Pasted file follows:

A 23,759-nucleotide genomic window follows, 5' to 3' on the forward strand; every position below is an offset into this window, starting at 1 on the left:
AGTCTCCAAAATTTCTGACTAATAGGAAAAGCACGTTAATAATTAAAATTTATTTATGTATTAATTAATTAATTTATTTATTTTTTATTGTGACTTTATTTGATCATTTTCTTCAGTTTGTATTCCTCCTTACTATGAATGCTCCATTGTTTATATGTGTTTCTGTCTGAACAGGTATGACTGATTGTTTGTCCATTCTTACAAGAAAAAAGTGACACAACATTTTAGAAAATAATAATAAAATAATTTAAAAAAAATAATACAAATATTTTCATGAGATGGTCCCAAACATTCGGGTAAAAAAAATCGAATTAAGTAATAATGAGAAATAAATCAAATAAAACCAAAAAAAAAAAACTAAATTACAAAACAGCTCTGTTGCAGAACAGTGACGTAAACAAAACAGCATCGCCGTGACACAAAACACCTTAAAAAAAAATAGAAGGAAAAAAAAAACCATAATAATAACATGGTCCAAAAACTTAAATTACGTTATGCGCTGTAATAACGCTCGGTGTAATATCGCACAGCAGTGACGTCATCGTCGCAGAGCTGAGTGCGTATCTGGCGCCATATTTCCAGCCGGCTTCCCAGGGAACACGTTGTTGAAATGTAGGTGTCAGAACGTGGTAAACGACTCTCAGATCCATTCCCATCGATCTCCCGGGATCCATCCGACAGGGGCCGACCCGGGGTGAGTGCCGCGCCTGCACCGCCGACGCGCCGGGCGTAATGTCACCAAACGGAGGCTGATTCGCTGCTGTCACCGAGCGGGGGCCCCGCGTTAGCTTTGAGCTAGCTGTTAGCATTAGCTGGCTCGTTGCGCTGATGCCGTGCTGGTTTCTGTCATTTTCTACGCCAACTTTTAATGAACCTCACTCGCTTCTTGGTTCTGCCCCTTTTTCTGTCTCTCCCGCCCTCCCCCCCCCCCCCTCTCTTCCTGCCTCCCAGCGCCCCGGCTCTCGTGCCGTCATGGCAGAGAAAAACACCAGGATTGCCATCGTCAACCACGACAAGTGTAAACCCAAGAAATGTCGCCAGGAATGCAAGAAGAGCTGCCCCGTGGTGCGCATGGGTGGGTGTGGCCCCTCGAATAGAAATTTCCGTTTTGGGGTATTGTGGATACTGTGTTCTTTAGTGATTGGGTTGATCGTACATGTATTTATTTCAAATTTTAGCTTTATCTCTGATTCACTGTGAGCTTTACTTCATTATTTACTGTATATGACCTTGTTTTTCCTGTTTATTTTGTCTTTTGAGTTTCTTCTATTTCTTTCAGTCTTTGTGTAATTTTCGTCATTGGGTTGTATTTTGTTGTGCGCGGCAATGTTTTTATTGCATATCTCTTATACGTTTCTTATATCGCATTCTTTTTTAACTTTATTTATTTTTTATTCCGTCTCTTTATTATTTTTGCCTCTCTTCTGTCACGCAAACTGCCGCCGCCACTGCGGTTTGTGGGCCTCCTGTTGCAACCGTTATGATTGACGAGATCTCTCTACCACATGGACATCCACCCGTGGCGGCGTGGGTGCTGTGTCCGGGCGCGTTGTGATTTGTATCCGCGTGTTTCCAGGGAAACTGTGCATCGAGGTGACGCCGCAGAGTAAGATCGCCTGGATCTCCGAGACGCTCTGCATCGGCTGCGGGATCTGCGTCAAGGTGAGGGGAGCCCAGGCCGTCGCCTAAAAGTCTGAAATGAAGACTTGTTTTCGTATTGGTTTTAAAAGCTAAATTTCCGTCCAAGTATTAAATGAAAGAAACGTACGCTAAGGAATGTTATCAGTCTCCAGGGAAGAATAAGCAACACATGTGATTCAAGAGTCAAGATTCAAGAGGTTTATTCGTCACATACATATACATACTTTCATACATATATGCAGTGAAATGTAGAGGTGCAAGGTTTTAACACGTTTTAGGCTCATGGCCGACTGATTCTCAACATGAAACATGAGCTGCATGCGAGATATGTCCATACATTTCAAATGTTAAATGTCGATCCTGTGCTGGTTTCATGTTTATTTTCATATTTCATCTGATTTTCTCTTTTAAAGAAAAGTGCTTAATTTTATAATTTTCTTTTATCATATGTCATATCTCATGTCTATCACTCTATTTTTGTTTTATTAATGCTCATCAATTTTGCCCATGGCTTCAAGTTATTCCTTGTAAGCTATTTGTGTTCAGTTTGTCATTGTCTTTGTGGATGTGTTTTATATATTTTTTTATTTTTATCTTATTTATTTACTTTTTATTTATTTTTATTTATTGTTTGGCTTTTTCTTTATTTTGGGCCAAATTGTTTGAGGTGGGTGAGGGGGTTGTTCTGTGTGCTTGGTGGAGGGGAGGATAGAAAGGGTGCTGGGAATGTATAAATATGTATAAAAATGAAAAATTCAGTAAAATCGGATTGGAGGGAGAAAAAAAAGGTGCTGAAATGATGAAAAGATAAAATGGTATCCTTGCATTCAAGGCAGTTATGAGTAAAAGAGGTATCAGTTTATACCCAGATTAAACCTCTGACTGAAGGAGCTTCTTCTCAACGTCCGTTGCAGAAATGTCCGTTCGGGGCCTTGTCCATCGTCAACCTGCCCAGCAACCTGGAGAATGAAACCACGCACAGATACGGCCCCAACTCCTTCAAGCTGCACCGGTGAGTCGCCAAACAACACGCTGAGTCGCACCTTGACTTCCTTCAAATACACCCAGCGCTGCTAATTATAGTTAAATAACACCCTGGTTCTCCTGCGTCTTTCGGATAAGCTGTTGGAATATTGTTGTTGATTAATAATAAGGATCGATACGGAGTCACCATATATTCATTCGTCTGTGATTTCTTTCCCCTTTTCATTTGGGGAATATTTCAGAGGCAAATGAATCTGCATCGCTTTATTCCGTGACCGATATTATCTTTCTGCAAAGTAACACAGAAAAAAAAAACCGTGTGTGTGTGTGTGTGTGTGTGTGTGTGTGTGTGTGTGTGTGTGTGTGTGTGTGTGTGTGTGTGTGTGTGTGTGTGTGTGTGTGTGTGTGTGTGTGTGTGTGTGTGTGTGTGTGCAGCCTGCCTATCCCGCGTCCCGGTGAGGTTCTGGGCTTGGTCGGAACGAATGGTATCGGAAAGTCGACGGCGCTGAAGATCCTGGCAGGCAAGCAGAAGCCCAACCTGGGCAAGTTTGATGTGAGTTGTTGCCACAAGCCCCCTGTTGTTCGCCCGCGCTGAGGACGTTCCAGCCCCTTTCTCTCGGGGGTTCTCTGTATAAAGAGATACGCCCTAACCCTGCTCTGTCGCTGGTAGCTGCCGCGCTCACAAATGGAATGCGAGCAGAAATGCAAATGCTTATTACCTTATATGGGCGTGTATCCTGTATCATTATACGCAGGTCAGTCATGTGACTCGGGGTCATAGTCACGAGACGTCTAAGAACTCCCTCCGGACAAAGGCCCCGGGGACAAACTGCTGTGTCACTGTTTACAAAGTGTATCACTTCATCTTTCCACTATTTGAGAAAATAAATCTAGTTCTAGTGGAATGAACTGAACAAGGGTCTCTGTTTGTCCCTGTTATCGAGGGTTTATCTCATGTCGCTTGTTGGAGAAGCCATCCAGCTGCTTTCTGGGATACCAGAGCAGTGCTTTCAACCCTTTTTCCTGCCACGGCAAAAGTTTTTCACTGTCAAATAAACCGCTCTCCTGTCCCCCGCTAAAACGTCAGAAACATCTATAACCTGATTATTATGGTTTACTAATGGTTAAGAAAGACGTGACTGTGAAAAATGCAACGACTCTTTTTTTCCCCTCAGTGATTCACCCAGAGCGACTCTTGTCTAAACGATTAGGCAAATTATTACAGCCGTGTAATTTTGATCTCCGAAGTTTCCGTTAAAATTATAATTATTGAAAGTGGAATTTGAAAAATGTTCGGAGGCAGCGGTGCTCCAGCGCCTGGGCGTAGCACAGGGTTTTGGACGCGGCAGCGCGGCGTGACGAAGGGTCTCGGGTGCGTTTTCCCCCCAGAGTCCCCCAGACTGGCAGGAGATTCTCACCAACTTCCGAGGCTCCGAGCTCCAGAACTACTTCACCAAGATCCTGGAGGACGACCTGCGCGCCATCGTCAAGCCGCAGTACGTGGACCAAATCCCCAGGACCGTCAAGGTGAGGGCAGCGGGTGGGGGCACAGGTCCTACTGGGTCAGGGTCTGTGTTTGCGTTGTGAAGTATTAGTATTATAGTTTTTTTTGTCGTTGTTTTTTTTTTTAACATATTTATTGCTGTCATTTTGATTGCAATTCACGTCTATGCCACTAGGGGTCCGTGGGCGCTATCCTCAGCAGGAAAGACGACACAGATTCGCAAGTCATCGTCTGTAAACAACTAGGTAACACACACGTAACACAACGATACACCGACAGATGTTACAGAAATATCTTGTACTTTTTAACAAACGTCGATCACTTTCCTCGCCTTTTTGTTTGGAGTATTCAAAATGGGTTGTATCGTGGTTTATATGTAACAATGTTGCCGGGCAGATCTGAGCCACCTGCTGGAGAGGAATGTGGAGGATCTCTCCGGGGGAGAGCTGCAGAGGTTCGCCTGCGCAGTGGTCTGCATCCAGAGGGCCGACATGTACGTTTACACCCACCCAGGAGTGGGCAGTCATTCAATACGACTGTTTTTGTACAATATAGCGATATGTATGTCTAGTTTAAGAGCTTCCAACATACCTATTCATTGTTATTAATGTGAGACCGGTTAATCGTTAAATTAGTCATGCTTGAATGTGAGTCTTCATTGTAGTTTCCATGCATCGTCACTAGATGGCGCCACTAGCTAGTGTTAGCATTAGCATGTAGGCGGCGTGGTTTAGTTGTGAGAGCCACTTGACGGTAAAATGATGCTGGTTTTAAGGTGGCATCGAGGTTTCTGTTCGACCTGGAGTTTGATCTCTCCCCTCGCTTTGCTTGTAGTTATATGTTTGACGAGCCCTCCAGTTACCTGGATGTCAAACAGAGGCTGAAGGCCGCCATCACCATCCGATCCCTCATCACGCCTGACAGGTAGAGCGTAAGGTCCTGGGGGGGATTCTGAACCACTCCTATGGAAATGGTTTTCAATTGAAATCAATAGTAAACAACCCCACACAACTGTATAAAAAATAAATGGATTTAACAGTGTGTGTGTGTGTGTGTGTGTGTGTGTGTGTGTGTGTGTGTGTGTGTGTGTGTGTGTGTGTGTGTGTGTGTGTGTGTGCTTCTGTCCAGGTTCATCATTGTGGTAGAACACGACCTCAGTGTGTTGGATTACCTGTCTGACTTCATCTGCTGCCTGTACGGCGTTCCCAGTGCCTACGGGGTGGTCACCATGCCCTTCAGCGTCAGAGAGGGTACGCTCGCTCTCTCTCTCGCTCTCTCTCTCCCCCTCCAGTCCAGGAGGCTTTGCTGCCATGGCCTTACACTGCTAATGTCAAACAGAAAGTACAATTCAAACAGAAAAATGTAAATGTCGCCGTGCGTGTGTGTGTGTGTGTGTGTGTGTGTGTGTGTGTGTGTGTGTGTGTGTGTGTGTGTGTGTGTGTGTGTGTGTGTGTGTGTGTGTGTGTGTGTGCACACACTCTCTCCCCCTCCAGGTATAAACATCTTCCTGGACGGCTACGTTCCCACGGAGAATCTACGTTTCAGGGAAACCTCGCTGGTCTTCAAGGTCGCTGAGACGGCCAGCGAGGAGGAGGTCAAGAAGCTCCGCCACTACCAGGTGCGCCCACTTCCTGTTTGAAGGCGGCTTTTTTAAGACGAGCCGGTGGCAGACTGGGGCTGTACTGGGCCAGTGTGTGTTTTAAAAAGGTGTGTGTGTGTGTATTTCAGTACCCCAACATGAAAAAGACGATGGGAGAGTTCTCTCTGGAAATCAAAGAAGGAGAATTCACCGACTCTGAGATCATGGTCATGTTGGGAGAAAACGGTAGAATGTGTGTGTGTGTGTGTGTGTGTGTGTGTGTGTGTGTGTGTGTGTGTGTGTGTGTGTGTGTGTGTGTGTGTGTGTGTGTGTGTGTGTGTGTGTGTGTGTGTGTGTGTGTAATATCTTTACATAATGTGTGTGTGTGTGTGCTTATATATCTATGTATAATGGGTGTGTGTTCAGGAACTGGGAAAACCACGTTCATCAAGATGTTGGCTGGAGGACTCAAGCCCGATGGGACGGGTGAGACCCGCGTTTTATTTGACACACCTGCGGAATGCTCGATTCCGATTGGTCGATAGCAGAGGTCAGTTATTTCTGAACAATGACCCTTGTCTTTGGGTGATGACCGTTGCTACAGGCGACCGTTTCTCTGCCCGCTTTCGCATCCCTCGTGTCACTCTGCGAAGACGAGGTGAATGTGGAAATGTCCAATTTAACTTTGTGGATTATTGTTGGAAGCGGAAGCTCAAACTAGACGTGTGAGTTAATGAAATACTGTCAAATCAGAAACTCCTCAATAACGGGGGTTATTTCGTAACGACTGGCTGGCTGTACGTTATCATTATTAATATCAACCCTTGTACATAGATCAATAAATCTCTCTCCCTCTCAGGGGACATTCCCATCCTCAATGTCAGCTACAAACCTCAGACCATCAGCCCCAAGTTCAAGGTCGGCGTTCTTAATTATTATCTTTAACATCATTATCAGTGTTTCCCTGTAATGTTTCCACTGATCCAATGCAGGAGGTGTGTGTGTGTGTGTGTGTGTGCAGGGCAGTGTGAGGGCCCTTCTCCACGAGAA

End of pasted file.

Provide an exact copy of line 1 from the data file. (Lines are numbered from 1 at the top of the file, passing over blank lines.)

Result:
A 23,759-nucleotide genomic window follows, 5' to 3' on the forward strand; every position below is an offset into this window, starting at 1 on the left: